The Free Internet Project

China's new cybersecurity law criticized for censorship and privacy concerns

On Monday, China passed controversial cybersecurity legislation allegedly in response to hacking and terrorism threats. The law includes provisions that require the storage personal information and important business data, making companies concerned that they will be required to hand over their intellectual property. Yang Heqing, an official on the National People’s Congress standing committee, stated that the legislation has been enacted to address China’s national security and development issues. Zhao Zeliang, a director of the Cyberspace Administration of China, stated that the law is in accordance with international trade rules.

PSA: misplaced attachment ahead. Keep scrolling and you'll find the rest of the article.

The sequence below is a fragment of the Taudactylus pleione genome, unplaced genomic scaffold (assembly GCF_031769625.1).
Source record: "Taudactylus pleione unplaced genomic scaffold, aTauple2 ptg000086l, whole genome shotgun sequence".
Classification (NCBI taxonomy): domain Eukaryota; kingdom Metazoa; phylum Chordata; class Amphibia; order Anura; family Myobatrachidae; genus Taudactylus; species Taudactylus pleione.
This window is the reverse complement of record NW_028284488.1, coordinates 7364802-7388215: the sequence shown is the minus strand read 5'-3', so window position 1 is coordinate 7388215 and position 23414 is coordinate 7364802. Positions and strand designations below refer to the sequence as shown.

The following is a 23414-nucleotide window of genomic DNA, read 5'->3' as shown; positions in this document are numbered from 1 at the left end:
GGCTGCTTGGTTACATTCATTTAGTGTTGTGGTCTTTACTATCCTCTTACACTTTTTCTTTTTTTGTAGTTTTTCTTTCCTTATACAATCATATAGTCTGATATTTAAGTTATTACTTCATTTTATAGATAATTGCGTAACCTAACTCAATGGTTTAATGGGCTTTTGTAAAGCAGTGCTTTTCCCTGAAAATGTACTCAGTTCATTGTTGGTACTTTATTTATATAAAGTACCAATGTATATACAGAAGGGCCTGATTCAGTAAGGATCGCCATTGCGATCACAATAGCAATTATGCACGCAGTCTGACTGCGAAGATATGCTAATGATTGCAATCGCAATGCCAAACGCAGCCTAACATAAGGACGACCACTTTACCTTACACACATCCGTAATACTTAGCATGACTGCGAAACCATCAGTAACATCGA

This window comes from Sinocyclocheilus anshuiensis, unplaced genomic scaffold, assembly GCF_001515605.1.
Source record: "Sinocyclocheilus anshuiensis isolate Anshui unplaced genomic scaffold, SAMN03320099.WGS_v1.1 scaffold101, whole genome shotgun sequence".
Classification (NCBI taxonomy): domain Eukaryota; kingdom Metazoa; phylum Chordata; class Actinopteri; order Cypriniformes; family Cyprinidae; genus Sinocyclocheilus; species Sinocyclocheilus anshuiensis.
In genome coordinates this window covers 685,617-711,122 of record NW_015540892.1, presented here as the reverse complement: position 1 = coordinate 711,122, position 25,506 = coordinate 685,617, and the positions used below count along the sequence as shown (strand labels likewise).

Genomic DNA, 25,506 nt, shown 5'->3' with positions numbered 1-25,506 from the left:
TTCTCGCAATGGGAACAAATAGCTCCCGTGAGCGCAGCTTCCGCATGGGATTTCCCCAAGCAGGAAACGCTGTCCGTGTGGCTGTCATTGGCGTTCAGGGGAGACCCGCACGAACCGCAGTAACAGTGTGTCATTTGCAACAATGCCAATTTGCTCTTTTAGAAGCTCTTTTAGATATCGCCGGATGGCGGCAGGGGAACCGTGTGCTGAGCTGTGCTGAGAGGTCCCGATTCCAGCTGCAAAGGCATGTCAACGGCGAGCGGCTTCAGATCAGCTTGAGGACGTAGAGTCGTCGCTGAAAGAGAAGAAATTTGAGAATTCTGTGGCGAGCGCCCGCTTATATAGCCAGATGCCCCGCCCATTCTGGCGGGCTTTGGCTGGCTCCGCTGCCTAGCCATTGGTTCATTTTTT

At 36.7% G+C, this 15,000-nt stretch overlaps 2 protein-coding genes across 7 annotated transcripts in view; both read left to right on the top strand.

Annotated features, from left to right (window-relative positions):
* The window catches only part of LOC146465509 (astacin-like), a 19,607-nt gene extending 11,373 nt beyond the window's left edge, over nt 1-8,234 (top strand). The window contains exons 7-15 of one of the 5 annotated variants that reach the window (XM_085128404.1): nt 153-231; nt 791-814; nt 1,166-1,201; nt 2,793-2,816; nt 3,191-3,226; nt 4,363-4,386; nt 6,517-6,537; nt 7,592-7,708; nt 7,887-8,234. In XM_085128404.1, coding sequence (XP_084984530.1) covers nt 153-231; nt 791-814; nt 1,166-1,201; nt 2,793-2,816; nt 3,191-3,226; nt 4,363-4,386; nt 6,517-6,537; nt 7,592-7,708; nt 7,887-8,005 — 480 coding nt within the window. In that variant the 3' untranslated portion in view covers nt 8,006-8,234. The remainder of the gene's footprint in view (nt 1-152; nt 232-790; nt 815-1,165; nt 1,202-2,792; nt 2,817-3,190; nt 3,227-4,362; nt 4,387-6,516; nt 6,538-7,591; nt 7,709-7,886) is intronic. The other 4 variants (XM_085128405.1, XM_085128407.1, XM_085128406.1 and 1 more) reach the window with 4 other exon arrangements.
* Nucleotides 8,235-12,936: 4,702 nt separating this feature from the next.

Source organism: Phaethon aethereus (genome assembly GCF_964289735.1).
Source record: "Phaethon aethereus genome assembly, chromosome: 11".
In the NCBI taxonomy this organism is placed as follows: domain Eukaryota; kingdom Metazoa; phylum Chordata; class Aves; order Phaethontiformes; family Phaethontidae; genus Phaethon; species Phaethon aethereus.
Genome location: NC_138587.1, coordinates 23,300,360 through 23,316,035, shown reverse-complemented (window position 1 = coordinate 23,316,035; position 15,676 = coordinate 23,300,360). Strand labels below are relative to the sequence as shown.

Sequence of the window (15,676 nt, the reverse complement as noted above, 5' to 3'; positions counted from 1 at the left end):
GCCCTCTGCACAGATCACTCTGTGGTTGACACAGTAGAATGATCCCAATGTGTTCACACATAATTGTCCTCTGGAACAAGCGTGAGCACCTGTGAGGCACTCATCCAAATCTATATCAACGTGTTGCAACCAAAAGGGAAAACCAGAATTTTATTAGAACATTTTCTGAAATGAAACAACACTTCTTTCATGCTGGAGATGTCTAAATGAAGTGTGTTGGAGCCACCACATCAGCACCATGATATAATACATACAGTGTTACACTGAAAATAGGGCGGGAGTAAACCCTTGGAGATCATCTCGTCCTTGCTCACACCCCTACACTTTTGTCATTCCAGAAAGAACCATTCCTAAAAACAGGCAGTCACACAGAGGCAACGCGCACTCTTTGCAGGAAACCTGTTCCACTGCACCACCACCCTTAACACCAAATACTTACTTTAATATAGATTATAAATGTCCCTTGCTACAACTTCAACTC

The legislation is drawing criticism from various rights advocates. In August, Global business groups had urged Beijing to amend the legislation. James Zimmerman, the chairman of the American Chamber of Commerce of China, stated that the vague provisions of the legislation could result in broad interpretations by regulation authorities.  [More from The Guardian]